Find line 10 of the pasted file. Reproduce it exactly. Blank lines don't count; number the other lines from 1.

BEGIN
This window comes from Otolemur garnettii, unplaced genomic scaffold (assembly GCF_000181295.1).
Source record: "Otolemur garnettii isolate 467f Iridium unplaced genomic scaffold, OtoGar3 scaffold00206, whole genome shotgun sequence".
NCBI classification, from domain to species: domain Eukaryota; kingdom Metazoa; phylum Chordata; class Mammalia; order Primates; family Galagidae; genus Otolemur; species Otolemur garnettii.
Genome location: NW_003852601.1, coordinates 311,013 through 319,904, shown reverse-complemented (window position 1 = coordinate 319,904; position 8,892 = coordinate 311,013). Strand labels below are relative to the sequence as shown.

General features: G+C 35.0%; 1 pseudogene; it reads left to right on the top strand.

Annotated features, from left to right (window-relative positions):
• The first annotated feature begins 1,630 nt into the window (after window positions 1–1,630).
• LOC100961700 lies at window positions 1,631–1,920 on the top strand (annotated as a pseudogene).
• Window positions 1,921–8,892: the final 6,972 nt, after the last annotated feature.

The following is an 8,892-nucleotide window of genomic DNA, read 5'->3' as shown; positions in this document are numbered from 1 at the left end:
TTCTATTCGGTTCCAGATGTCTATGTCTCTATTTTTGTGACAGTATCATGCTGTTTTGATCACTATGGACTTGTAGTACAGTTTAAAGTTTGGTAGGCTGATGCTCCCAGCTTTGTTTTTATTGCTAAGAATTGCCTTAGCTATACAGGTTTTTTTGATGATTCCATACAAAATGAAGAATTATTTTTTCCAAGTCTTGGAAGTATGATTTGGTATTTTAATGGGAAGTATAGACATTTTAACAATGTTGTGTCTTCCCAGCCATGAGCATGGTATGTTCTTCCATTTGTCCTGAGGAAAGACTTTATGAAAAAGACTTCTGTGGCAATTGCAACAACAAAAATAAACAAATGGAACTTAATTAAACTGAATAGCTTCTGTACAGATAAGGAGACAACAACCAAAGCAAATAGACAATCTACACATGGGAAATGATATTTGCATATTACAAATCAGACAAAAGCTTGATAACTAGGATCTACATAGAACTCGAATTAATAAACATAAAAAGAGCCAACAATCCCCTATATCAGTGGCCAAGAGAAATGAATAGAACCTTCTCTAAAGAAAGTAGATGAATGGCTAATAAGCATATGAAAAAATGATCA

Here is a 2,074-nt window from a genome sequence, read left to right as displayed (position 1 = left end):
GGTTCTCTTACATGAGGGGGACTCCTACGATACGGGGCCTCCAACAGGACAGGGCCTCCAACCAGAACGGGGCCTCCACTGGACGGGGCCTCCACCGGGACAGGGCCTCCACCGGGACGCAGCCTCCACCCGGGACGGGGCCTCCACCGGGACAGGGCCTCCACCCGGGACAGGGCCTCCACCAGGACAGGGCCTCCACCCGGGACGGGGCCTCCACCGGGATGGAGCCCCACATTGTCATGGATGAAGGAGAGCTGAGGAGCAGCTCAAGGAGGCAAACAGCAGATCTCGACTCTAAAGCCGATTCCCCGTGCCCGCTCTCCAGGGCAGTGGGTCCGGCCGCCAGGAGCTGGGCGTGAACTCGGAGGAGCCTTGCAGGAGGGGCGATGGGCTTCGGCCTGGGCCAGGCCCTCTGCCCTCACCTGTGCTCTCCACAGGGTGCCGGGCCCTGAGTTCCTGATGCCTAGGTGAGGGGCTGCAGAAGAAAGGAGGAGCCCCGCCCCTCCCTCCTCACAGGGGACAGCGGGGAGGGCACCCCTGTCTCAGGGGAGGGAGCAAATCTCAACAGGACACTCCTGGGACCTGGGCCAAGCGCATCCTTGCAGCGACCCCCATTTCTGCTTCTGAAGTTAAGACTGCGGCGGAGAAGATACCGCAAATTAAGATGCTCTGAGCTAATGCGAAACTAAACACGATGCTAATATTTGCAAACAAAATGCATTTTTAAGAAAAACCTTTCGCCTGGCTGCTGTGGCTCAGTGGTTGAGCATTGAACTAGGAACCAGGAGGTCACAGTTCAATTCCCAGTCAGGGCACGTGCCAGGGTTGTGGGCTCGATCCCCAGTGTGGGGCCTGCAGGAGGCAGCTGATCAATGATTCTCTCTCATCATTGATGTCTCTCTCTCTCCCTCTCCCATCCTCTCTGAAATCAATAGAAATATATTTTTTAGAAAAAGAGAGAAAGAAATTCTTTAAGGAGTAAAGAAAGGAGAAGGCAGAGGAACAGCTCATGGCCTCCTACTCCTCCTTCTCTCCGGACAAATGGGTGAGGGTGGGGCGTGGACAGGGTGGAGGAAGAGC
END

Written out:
The following is an 8,892-nucleotide window of genomic DNA, read 5'->3' as shown; positions in this document are numbered from 1 at the left end: